fayoumi chicken breed
Joe Mabel / Flickr (Creative Commons)
  • Purpose: Layer
  • Eggs: White
  • Egg Size: Small
  • Color: Black/White Speckled
  • Comb Type: Large Single

The Faiyumi, sometimes spelled Fayoumi, is not interested in the cushy life that many poultry keepers may try to offer it. Tough and nearly feral, this rare Egyptian chicken is perfectly content to scratch out it’s living in the sticks.

Faiyumi chickens can and will forage for nearly all their food–in fact, they prefer what they find to any commercial feed, making them an incredibly economical backyard bird. The key is, to make sure they have the space to roam! These birds do not just dislike confinement, they often will not tolerate it, and will either find a way of escape or beat themselves senseless in the attempt.

Seemingly the only challenge this breed can’t contend with is the cold. Its Egyptian background would clearly indicate that it can handle hot climates, but with that large comb and light feathering, this is a chicken for warm latitudes only.


With its silvery head, large single comb, onyx-dark eye, and trim, black-speckled body, this chicken is visually quite similar to the Silver Campine breed, but built a little more like a forward-leaning roadrunner.

Those bright, dark eyes of theirs are excellent at scanning the skies for predators–with such alert personalities, it’s hard to take them by surprise.

Naturally quick at maturing, the hens may start laying eggs at an incredibly early 4 or 5 months, and roosters may start crowing around five or six weeks of age.

Sometimes They Forget That They’re Domesticated

Many resources complain about how difficult Faiyumis are to keep due to their flighty, wild nature. It is often claimed that if these birds were to escape the confines of their coop or homestead, they could quite happily go on living in the wild like the feral birds they nearly are.

As such, even though they’ve been around for potentially thousands of years, these birds are not popular in the United States or the UK. Finding a distributor for the breed may be a very difficult endeavor indeed!

Additionally, due to their light carriage and energetic personalities, these birds are very capable of flying. They love to roost as high up as they can get, making containing them in a city backyard a potentially impossible undertaking.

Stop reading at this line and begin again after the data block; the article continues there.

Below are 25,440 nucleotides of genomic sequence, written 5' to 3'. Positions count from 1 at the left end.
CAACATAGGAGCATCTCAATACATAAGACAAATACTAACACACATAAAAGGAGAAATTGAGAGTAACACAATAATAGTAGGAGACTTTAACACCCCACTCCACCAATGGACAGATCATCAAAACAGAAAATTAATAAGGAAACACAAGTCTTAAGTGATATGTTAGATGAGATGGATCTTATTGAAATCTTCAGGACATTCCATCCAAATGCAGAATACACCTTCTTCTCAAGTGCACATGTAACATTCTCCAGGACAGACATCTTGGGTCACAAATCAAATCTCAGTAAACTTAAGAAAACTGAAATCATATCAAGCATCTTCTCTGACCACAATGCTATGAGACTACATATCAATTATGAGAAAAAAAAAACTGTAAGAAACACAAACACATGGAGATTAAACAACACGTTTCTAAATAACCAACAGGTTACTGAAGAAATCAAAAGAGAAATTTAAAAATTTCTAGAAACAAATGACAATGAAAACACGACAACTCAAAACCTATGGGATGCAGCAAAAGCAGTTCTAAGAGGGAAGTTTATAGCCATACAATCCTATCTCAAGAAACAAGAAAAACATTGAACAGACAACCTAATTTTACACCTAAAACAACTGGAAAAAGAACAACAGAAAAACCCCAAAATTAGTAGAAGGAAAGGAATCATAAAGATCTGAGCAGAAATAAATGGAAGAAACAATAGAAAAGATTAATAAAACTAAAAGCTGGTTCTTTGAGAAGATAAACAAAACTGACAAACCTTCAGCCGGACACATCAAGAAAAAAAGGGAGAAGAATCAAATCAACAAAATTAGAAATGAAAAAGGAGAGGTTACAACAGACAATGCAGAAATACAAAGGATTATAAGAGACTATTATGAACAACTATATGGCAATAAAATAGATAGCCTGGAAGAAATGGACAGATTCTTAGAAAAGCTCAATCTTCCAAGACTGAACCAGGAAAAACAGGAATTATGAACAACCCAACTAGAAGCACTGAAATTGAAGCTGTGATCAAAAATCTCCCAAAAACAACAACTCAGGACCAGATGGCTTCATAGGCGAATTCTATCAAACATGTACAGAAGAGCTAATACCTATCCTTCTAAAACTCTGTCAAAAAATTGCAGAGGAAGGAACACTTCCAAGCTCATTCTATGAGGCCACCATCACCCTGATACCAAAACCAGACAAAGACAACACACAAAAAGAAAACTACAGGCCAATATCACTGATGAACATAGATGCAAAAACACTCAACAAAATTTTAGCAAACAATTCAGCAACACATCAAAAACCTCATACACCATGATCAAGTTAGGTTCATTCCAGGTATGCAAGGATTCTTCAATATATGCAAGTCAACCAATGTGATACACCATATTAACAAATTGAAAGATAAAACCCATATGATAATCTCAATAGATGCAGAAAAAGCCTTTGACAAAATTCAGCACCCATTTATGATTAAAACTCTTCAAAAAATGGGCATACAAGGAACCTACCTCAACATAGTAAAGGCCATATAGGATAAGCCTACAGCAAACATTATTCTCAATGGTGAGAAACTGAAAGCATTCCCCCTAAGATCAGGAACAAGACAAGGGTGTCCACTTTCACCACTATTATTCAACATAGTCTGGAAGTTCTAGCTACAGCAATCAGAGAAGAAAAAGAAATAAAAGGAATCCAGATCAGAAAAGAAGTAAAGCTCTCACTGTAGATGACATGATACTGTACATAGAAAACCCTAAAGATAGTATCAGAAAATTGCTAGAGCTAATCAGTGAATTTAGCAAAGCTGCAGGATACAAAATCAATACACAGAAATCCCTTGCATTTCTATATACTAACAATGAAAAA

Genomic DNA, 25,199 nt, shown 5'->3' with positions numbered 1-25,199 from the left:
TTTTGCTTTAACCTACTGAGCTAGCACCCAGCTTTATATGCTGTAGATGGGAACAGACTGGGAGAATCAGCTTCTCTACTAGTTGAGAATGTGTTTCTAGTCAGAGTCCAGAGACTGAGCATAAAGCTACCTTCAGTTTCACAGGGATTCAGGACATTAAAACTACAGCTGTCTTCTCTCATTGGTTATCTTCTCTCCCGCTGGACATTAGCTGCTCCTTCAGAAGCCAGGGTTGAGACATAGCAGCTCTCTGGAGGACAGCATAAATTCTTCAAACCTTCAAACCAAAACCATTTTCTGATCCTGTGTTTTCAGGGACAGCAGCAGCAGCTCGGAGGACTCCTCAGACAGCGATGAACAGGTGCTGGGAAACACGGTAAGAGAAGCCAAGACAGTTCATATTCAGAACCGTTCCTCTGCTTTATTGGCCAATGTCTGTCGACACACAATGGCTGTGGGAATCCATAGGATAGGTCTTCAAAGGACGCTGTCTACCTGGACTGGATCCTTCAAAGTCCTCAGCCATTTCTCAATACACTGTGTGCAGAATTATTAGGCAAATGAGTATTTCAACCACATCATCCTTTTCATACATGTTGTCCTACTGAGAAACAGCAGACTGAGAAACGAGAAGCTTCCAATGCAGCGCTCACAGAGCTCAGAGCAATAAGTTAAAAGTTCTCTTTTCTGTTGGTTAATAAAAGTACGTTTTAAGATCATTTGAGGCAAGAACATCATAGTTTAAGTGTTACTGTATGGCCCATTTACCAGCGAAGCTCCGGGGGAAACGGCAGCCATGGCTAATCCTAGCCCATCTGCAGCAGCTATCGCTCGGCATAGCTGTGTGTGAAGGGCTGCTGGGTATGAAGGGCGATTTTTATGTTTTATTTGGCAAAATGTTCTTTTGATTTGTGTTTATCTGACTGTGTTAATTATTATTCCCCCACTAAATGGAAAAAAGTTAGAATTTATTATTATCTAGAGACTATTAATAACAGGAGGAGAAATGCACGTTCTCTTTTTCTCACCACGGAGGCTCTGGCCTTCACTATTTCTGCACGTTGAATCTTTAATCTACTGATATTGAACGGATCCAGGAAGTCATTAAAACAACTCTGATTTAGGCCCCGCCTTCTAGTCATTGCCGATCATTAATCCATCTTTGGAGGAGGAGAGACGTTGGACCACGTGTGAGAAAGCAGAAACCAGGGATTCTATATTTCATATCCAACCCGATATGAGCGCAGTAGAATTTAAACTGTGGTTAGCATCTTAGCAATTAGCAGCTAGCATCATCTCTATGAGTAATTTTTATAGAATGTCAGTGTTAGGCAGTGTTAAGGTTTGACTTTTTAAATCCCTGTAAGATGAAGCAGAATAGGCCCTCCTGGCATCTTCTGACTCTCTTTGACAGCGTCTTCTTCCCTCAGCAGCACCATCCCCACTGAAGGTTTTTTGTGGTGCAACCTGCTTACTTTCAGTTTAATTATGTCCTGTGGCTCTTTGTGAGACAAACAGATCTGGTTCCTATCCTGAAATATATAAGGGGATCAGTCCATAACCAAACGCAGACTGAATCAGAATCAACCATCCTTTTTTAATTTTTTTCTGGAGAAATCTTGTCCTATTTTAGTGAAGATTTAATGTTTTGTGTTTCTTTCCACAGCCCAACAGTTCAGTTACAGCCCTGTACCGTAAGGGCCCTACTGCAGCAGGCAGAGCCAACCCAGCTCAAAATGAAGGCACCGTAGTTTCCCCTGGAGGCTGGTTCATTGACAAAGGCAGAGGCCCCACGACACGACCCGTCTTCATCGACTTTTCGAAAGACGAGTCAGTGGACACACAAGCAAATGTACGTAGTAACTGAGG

Try to catch them, and they will also be very vocal about their dislike of being handled, so urban chicken-keepers take note! With all the space this rambunctious breed needs to thrive, an easily-contained Barnevelder or Cochin is a far better choice.

Finally, if you do attempt to keep your Faiyumi hens in a confined run with other birds, be aware that you run the risk of needing to deal with their tendency to pick feathers. Additionally, the hens get very territorial over their nesting sites, so having additional nests available may help assuage conflicts.

What’s The Yield?

The Faiyumi is quite a small bird at maturity, with cocks only reaching 4 ½ pounds, and hens a petite 3 ½ pounds. This light breed was intended for egg production but it is only a fair producer of small, white eggs. You can expect around two a week.

If you would like to keep one of these sprightly birds as a pet, be aware that they are not fond of being held, and can be so flighty that they shy away from human contact. Being touched and handled as chicks may help them accept their human keepers.

Is the Faiyumi the Key to Taking Down Disease?

Perhaps one of the most intriguing features of this breed is their natural immunities to many of the viral and bacteriological diseases that plague poultry kind. Notably, Faiyumis are suspected to be resistant to Marek’s Disease, and maybe even Avian Influenza. Many of the birds present in the United States are study birds being used to explore their unique toughness!

Pictures Of Faiyumi Chickens



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  1. I just bought 4 of this breed from my local feed store. I am excited to try my hand at raising these rare breeds. I am an avid chicken farmer and love working with all breeds of chickens.

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